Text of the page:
Further to what Mano mentioned at 2.1, there’s the use of doctors to force-feed untried detainees at Guantanamo, which several international doctors’ groups are calling unethical at the least, and torturous at the worst. And that’s all on Obama’s administration. There’s Obamas enormously violent (and greatly-increased over King George II’s use 2001-2008) use of drone strikes on “pattern” targets, which seem to make a habit of bombing wedding parties like a bolt from the blue.

    There are ways in which Obama’s administration has been better than KG2’s on these issues, and ways it’s been worse. It’s not at all unreasonable to be deeply disillusioned with the Obama administration’s inability to get much daylight between their policies and the House of Halliburton’s reign.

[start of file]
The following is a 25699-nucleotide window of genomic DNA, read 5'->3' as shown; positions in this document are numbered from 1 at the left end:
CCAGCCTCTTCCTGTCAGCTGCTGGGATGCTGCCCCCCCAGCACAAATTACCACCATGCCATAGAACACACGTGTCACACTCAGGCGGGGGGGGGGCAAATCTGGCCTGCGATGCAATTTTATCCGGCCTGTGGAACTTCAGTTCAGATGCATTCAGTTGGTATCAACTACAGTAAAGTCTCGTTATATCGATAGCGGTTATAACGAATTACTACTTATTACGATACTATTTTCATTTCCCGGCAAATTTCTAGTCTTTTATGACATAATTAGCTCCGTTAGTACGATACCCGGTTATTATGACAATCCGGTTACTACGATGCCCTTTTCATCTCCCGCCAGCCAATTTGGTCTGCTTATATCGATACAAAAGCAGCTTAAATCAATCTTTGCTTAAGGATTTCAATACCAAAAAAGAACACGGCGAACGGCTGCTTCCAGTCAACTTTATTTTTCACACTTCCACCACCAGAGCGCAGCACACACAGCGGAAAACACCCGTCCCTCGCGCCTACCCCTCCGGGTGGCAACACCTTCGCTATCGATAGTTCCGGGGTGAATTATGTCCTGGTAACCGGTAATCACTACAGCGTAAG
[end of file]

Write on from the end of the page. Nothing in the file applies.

5. Jeffrey Johnson says

    I’m hopeful that the real issue that Snowden’s revelations (confirmations) have raised are becoming more visible in the press. The initial outcry was mostly focused on individuals upset about their own privacy. This is something to be concerned about, but it seems to be missing the larger issue, which is the expanding abuse of secrecy in the government.

    Today a new McClatchy piece exposes the “Insider Threat Program” within the government. This is bigger news than PRISM, in my opinion. It lacks the romance and excitement of a rogue insider seeking international asylum, so it probably won’t get the attention that Snowden has gotten.

    There is a thoughful piece in the NY Times by Max Frankel, which proposes a full open court system, similar to the Tax Courts, to create restrictions and oversight on the security state. Freedom is not free, and worth the costs.